§ COLONEL KENYON-SLANEY (Shropshire, Newport)
I beg to ask the hon. Member for Penrith (Mr. J. W. Lowther) whether he is aware that, although the Careswell Exhibitions Charity was originally intended to provide exhibitions to Oxford for poor Shropshire boys in certain fixed proportions from six schools in the county, the benefit has of late been reaped mainly by Shrewsbury school at the expense of the schools at Shifnal and other places which are more in need of educational endowment; and whether the Commissioners have it in contemplation to frame a scheme, under the Endowed Schools Acts, or otherwise, in order to remedy this state of things?
MR. J. W. LOWTHER (Cumberland, Penrith)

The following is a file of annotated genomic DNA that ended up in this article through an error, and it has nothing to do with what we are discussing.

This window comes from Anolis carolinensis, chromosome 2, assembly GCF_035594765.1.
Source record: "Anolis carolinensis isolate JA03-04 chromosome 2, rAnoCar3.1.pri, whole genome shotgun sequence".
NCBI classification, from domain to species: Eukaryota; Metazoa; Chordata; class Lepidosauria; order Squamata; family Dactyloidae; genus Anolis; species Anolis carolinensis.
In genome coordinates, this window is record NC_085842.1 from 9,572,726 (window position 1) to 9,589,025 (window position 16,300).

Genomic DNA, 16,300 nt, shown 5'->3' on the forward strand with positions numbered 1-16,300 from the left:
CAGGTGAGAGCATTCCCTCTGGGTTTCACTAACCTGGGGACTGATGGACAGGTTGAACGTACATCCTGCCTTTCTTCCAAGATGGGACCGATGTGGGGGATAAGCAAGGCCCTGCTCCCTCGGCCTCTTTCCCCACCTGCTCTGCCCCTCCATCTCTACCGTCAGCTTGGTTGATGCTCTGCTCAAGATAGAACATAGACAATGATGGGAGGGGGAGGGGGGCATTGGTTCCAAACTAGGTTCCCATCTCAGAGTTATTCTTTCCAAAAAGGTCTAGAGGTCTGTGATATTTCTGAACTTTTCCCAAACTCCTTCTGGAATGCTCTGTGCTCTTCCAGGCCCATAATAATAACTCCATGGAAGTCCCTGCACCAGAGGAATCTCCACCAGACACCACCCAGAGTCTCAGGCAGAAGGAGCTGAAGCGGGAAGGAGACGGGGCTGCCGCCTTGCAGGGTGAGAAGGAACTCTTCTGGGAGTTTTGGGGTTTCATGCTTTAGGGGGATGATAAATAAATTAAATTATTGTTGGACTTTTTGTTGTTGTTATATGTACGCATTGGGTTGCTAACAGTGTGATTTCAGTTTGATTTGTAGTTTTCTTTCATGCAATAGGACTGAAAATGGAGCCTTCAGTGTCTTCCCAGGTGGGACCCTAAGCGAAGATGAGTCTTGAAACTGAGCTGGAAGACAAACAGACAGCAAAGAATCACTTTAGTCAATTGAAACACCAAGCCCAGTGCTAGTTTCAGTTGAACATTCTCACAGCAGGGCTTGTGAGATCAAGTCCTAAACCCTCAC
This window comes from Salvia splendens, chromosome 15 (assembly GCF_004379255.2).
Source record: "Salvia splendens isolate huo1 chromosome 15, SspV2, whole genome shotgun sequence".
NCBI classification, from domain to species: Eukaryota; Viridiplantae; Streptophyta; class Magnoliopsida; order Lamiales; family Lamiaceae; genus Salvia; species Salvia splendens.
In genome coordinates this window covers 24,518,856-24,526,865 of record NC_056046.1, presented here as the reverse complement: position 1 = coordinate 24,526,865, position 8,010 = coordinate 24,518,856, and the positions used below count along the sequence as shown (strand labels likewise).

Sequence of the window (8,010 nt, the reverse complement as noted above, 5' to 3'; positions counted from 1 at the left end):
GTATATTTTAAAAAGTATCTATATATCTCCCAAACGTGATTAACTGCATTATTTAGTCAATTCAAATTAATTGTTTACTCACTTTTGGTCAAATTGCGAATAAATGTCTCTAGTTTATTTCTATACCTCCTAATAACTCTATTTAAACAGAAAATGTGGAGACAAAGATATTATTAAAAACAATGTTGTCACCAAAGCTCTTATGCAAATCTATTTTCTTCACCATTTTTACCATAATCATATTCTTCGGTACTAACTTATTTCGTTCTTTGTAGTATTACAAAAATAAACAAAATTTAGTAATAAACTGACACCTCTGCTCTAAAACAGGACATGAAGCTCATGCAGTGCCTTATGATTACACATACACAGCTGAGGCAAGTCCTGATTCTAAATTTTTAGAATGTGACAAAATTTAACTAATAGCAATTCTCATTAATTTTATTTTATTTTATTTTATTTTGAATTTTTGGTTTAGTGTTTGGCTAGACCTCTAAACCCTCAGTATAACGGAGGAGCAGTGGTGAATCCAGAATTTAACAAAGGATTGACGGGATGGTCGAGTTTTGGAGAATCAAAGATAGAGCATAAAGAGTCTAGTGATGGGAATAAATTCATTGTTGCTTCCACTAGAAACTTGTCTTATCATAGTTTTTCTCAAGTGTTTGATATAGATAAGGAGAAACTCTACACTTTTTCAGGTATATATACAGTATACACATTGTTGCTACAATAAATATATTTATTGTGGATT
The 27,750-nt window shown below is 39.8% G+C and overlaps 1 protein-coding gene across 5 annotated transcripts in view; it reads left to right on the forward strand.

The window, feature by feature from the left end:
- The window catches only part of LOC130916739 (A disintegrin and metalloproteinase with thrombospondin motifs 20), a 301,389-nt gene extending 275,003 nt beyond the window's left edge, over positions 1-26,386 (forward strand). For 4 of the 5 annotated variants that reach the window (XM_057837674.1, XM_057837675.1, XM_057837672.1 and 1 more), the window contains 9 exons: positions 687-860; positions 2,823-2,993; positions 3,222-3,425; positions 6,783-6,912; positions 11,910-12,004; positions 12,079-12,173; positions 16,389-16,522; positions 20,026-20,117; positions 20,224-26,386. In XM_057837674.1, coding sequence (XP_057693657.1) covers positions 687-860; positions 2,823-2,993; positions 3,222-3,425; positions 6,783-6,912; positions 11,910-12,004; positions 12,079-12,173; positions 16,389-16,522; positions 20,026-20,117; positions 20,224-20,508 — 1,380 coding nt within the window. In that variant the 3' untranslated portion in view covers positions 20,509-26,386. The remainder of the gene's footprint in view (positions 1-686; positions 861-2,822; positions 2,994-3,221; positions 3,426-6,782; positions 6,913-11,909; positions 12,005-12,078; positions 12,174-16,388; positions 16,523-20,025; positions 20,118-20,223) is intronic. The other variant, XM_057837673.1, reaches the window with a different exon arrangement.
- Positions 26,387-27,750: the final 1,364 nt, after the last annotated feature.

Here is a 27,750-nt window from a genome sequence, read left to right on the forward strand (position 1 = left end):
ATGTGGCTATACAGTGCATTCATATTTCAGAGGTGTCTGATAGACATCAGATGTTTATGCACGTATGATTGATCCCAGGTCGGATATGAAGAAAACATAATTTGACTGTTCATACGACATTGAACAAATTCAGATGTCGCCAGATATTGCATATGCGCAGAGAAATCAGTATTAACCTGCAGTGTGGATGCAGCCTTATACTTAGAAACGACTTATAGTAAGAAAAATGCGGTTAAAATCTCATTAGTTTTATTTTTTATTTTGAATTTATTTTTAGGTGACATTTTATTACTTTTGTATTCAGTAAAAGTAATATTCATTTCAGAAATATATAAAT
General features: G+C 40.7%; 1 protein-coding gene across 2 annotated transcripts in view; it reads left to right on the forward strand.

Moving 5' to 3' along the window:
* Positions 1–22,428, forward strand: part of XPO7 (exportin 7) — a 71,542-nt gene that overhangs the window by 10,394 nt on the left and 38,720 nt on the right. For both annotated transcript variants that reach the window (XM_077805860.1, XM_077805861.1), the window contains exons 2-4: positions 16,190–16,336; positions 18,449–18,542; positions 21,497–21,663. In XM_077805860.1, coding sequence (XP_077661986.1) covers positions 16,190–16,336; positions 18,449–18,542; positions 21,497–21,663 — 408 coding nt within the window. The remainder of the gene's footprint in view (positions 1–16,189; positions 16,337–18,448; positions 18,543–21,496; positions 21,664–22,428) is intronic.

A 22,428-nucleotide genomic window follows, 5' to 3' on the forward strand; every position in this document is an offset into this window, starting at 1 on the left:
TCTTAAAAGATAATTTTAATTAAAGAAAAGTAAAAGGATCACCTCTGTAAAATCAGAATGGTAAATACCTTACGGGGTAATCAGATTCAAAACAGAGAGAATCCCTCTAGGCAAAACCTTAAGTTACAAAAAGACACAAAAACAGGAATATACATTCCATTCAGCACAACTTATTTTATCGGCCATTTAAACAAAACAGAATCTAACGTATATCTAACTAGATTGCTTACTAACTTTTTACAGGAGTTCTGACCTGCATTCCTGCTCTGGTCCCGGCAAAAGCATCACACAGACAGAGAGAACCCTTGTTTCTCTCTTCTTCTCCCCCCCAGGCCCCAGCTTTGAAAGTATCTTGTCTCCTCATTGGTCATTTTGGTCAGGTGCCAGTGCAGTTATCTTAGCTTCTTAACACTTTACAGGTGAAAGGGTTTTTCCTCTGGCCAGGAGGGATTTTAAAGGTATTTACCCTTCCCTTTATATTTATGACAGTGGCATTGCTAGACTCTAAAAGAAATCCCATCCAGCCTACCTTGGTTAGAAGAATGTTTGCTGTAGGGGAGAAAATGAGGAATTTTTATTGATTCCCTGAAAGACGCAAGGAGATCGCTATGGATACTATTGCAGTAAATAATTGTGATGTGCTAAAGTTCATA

This case has repeatedly been under the consideration of the Commissioners, and has of late been the subject of correspondence with the Trustees and with the Governors of the schools concerned with a view to a scheme under the Endowed Schools Acts. The facts are substantially as stated. The boys intended for benefit were to be chosen "out of the most ingenious and deserving scholars" "of the least ability to maintain themselves" at Shrewsbury, Bridgnorth, Newport, Shifnal, Wem, and Donnington Grammar Schools, Shrewsbury and Newport having four exhibitions, the rest three or two. Under an order of the Court of Chancery made in 1861 exhibitions from a particular school for which there was no sufficiently qualified candidate were thrown open to the rest, and in the result Shrewsbury has obtained since 899 1866 41 exhibitions instead of 11, Bridgnorth 1 instead of 10, Newport 9 instead of 10, and Shifnal, Wem, and Donnington none instead of 9, 5, and 6 respectively. The schools at Skifnal and Donnington are now closed. The Commissioners have had it under consideration whether a division of the fund should be effected so that the candidates from schools frequented by a poorer class of scholars where the education is better suited to train them for Universities and places of higher instruction other than Oxford might no longer have to compete on unequal terms with candidates who have received a classical education, and so that the schools in question may not be diverted from their proper function by the influence of unsuitable examinations. But they have recently received from the Trustees a copy of an opinion by Her Majesty's Attorney General, in which he advises that they should request the Commissioners at his instance not to proceed with the scheme. The difficulties of the case, which are considerable, having thus been increased, the Commissioners are unable at present to say whether they shall proceed further with their proposals for a scheme.